A sweeping new review of national test data suggests the pandemic-driven jump to online learning has had little impact on children's reading growth and has only somewhat slowed gains in math. That positive news comes from the testing nonprofit NWEA and covers nearly 4.4 million U.S. students in grades three through eight. But the report also includes a worrying caveat: Many of the nation's most vulnerable students are missing from the data.
"Preliminary fall data suggests that, on average, students are faring better than we had feared," says Beth Tarasawa, head of research at NWEA, in a news release accompanying the report.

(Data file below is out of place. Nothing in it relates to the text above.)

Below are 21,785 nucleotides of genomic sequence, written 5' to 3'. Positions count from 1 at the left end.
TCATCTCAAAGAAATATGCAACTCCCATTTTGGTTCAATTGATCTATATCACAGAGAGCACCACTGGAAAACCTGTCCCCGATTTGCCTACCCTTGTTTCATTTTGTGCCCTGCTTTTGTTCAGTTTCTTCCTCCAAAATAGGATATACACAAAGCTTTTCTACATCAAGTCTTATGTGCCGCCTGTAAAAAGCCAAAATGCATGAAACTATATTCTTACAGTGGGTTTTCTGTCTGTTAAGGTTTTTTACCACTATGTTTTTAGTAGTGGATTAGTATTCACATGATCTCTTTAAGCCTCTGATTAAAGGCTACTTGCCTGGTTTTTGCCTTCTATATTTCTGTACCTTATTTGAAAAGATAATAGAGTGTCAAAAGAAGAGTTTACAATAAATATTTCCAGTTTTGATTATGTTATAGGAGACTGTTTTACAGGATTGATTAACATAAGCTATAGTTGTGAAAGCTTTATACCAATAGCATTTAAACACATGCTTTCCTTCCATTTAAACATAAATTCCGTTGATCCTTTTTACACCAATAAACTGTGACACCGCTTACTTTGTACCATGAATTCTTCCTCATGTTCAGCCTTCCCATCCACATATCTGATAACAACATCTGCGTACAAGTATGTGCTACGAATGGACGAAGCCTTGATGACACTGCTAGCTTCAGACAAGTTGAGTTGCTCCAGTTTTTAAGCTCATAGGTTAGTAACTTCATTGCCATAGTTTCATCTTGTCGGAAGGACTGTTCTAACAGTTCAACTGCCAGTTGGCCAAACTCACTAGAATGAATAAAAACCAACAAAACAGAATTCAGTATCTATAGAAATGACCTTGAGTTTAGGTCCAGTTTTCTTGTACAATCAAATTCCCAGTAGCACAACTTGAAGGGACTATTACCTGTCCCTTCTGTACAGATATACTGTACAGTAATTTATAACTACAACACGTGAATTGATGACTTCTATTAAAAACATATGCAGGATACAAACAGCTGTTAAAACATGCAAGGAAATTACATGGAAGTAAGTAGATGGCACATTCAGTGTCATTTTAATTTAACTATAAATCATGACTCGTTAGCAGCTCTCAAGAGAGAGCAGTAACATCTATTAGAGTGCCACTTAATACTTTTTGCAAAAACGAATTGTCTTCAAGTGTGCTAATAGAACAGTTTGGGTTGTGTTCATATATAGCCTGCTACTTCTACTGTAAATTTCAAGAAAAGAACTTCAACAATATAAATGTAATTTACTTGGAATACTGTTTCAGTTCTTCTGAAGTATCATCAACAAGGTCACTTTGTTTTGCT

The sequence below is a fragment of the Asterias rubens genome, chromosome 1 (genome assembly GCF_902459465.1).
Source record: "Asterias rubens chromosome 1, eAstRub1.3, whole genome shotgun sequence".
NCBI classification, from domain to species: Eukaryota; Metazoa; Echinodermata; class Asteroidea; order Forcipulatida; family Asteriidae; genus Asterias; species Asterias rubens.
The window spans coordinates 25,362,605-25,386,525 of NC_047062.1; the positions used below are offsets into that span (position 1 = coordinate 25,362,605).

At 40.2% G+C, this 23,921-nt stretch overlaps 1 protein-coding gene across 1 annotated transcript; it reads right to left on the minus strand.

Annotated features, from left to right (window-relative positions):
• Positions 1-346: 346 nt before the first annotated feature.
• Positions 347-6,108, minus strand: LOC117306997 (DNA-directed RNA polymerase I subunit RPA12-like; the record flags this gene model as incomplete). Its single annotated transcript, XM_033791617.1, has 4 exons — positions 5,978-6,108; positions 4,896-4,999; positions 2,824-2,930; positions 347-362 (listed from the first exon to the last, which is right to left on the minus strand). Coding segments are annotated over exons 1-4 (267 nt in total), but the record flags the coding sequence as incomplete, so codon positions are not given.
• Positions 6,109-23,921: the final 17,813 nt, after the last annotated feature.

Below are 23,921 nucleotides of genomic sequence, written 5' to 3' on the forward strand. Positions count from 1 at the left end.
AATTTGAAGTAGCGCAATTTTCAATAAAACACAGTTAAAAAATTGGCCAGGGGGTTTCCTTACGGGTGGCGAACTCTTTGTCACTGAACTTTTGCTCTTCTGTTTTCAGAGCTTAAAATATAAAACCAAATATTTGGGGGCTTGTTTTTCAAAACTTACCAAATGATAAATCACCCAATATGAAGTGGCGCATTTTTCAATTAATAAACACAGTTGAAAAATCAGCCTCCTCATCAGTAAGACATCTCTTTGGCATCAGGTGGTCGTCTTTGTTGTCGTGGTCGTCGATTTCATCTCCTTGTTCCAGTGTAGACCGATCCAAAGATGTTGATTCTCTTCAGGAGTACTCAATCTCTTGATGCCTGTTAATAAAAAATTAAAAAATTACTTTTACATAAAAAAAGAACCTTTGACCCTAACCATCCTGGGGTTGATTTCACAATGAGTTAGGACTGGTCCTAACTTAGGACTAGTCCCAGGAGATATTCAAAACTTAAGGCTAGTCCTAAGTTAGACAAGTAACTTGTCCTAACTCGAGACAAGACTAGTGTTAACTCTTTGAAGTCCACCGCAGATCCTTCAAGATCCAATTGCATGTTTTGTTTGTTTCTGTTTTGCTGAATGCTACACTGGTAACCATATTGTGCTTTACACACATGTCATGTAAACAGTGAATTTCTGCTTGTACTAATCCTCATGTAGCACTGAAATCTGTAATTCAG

"While there's some good news here, we want to stress that not all students are represented in the data, especially from our most marginalized communities."
Until now, estimates of learning loss have been just that — estimates or projections, based on the kind of academic backsliding schools see after a long summer. This report offers the clearest picture yet of the impact that the past eight months of disruption have had on student learning.